Happy 4th of July weekend! Now that summer is officially in full swing, and perhaps you have a little extra time, you may be interested in creating a cash flow creation mindset. To help I’ve compiled a list of my top 10 favorite reads from 2016 and the first half of 2017. One of my secrets to real estate investing success is reading a book a week, and I encourage you to do the same. Have you read any of these books? I would love to hear your comments and your favorite REI reads.

1. The Number – Lee Eisenberg

Former Ad exec and writer for magazines, Eisenberg takes a “regular guy” look at how much you need to retire and how to figure it out. Through story telling about lifestyle, needs and wants, Eisenberg helps the reader gain a calm about what the dollar amount is needed to retire. What is “enough”? This book doesn’t have a lot of complicated formulas or graphs, but a plain English approach to explaining how to figure out the amount needed. The best lesson is about capitalization and how long that money will last. Nice read.

2. Cash Flow Quadrant – Robert Kiyosaki 

Kiyokasi explains and gives charts to help the reader understand that depending on what walk of life you are in, you either will have an easy time or hard time becoming financially independent. This will give anyone a good perspective on where they fit in the economy and whether they are on the slow boat or fast track to independence. Find out for yourself whether you are in the right part of the quadrant.

3. Real Book on Real Estate – Robert Kiyosaki

Love this book because it’s all about the stories of people who succeeded and how.

4. Tax Free Wealth – Tom Wheelwright, CPA

Part of the Rich Dad series, this book is eye-opening to people who complain about taxes, or don’t know the tax advantages given to real estate assets. It’s written in layman’s terms, and will give you a starting point to understanding how to structure your investments (with real life stories of successes and failures) to protect yourself and save on income taxes.

5. The Complete Guide to Buying & Selling Apartment Buildings – Steve Berges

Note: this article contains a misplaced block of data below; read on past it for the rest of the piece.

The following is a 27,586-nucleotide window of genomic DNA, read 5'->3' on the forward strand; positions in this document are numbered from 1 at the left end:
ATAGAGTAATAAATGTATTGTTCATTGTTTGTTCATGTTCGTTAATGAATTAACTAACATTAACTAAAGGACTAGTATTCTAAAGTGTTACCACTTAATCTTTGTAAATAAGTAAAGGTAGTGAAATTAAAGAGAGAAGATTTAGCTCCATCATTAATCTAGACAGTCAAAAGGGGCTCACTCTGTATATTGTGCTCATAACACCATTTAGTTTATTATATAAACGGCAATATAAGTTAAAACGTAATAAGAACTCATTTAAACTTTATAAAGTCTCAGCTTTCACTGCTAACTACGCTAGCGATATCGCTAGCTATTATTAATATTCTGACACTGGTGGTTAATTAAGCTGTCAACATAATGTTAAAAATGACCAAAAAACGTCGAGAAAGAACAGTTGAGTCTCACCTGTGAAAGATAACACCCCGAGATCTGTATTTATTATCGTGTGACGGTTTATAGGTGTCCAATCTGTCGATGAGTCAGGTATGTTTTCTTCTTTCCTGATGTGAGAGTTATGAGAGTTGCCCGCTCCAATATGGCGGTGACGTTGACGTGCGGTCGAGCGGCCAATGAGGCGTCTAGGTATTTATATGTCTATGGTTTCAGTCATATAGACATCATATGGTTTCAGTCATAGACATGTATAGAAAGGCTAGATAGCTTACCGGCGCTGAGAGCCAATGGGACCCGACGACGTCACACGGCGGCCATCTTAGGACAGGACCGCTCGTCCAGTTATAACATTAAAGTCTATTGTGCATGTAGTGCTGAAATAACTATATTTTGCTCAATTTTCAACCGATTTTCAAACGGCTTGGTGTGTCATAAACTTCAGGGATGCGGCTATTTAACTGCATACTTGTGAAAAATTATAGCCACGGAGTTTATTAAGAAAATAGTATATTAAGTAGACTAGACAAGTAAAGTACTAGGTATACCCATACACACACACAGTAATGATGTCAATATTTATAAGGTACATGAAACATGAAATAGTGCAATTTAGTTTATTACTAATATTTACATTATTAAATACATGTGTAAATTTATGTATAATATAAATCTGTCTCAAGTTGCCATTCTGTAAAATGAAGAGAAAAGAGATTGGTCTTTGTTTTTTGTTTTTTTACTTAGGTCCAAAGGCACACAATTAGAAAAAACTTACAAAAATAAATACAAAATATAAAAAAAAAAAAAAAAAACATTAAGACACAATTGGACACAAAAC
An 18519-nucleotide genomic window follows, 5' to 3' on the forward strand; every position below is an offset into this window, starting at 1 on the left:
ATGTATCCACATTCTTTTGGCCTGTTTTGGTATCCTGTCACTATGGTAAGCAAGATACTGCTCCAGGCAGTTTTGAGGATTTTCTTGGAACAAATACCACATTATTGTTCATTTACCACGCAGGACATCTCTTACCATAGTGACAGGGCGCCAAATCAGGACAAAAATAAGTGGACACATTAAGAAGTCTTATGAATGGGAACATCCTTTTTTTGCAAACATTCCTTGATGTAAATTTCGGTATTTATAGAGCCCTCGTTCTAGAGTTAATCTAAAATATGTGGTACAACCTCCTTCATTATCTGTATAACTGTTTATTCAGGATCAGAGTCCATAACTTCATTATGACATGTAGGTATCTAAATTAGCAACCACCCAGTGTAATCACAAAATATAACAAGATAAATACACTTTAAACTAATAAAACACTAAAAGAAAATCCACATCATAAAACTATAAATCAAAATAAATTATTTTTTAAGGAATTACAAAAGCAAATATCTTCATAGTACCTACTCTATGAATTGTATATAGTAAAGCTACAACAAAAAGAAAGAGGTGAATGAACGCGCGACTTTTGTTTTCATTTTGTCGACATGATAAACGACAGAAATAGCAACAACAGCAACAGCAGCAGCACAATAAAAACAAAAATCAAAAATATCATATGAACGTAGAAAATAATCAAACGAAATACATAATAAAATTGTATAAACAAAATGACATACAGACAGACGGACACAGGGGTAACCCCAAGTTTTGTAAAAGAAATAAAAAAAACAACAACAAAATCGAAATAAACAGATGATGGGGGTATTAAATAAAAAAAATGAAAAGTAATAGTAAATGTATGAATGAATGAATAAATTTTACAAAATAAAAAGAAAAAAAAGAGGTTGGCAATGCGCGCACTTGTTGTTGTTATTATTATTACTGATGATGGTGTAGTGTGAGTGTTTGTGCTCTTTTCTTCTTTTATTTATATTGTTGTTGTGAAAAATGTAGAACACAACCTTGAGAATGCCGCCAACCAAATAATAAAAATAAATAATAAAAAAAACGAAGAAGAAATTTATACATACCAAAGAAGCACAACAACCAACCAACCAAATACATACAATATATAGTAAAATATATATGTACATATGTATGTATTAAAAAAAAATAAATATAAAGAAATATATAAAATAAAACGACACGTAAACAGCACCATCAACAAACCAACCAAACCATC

A very analytical book that helps you crunch numbers, but also helps you to leverage or optimize your multi-family building’s cash flow. You can learn to do this before you buy your first apartment building.

6. What Every Real Estate Investor Needs to Know about Cash Flow – Frank Gallinelli

A book full of step- by-step analysis on terms every investor should know. This math will help decide whether to buy, when to sell, and how to show the seller the fair price based on numbers. The terms used to measure returns (like cap rate, GRM, internal rate of return) are all explained and demonstrated. For those who love technical stuff it’s a great read, for those who don’t it’s a must read.  Mr Gallinelli has a humorous style of writing to boot. Enjoy!

7.  Deals on Wheels – Lonnie Scruggs

It’s about buying and selling mobile homes but because it’s all about how to buy mobiles homes cheap (usually older ones the dealers don’t want) and then selling them with financing in place. I feel that this is a great basic book on how the math and ROI works. The grammar and typos kind of give you a chuckle – the authenticity of his communication comes through

8.  Cash In on Cash Flow – Laurence J Pino –

Though this book was written in 1998, it is still timely and one of the best basics on where (what industries) you can invest in cash flow. Mr Pino is not just a real estate guy; he is an attorney who has invested in all kinds of debt. And so I would call this your Buying Debt 101. From mortgage notes, to car and other vehicle notes, to business debts secured or unsecured, factoring (which is buying a business receivable) to lottery to insurance.

All those things can be bought as a promise to pay. Because he is an attorney, he also touches on the different laws that can be helpful or hurtful. I guess since buying debt is a 2000+year old practice, his 1998 publishing date is still pretty recent. He has a way of making the concepts simple and gives you an overview of the 50, yes 50, ways you can make money with none of your own invested. I might argue that this should be #1.

9 Invest In Debt by Jimmy Napier 1993 rev 2004.

This is another easy read that helps you understand how to calculate the payment, rework the payment without losing yield etc.   How do you calculate what to offer a seller of a note. How do figure out what to offer if there is a balloon note. How do you figure out if a note is a good price. How can you get someone struggling with the payment back on track without losing money. And more.

10.  Seller Financing on Steroids by Dawn Rickabaugh the Note Queen, 2010.

I love this book, because like me, she is a problem solver. She shares through story telling how seller financing has saved many deals and  people avoid a lot of hardship.

You might say, hey, we don’t do that here. Well, she used to be in SoCal, and many of her stories are about transactions here. Whether it’s her million dollar property or the little 100k house, there are seller financing stories at all levels and all types of properties.

My favorite on is the commercial property that would sell that ended up making her a 32% return.  My belief is that as interest rates rise more sellers will have to consider seller financing. And you might, Athena, most sellers want their cash out of the property; why else would they be selling! Well, read the book and see how they still will… and she will be my next podcast guest on Women in Investing and Investors Corner. So stay tuned!

I hope you enjoy and learn from these books as I have done